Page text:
Is zero waste really zero waste? This is a question I have been asking myself lately and which I am sure many zero-wasters and aspiring zero-wasters (I consider myself in the latter category) have pondered at some point throughout their journey towards a more environmentally-friendly lifestyle.
I think there are some situations, rare though they may be, when consumption actually is completely zero waste (eg. going into your garden, picking a sprig of parsley and eating it) but in most instances, when we think we are making zero-waste choices, we are actually making low-waste choices. For those of us who don’t grow our own food and instead rely on the retail options available, I actually doubt that anything we buy is 100% zero waste. For example, at my local bulk foods store, I’ve seen that they refill the bulk bins with products from big plastic bags, and when I buy a coffee in my own reusable takeaway cup, that still doesn’t account for the packaging that was used for the coffee beans and milk and what was done with that packaging when it was empty.
The reality is that our society is geared towards creating waste. We’re obsessed with convenience and cleanliness, and these two elements combined make for a world full of processed, over-packaged food and single-use items of all sorts. The good news, however, is that regardless of whether zero waste is actually zero waste or not, there is no doubt that zero-wasters the world over are making a huge impact simply by bringing a consciousness of the creation of waste to their everyday purchases and activities.
Realising that zero waste is not zero waste makes me aware that there is still a lot of work to be done in reducing the waste we produce as a global society, but if we all switched to lower-waste ways of living, the impact would be enormous compared to the way things currently stand. From what I’ve seen around the office I work in, many of my colleagues aren’t even aware of the concept of recycling (to my surprise and dismay), so my general impression is that those striving for zero waste living are actually miles ahead of society at large and are effecting change in a way that is actually, sadly, too evolved for many of their fellow humans (cue dark, dystopian thoughts of environmental catastrophe😣).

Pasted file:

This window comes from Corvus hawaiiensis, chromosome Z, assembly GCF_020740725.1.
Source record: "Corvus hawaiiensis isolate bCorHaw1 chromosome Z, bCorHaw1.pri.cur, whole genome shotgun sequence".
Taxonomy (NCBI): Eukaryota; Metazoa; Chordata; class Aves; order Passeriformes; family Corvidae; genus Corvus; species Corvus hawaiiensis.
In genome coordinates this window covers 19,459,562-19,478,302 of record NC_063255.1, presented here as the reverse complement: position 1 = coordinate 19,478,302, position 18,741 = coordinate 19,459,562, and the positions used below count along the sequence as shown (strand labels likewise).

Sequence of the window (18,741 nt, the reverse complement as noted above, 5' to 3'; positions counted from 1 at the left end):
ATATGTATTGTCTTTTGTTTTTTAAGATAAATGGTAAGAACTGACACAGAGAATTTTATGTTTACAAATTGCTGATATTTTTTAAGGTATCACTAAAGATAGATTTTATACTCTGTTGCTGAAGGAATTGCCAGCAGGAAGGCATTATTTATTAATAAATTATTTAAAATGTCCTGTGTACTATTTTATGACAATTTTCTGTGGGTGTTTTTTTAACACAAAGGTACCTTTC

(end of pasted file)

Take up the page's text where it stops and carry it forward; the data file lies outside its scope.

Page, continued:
I think what zero waste provides us with is something to aspire to and a set of principles to help us make more informed and environmentally-conscious decisions when it comes to our patterns of consumption. Since becoming aware of the movement and making positive changes to my own lifestyle as much as possible, I have noticed myself bringing a new consciousness to my decision-making. While the little voice in my head asking ‘how could I make this zero waste?’ doesn’t mean everything I do is zero-waste, it does mean I am slowly changing my behaviour and becoming more aware of where the things I buy come from, how they are packaged (or not) and what kind of impact their production and my consumption of them will have on the Earth. After all, doing something is better than doing nothing, right?
What do you think? Can anything truly be zero waste, or is it a misnomer?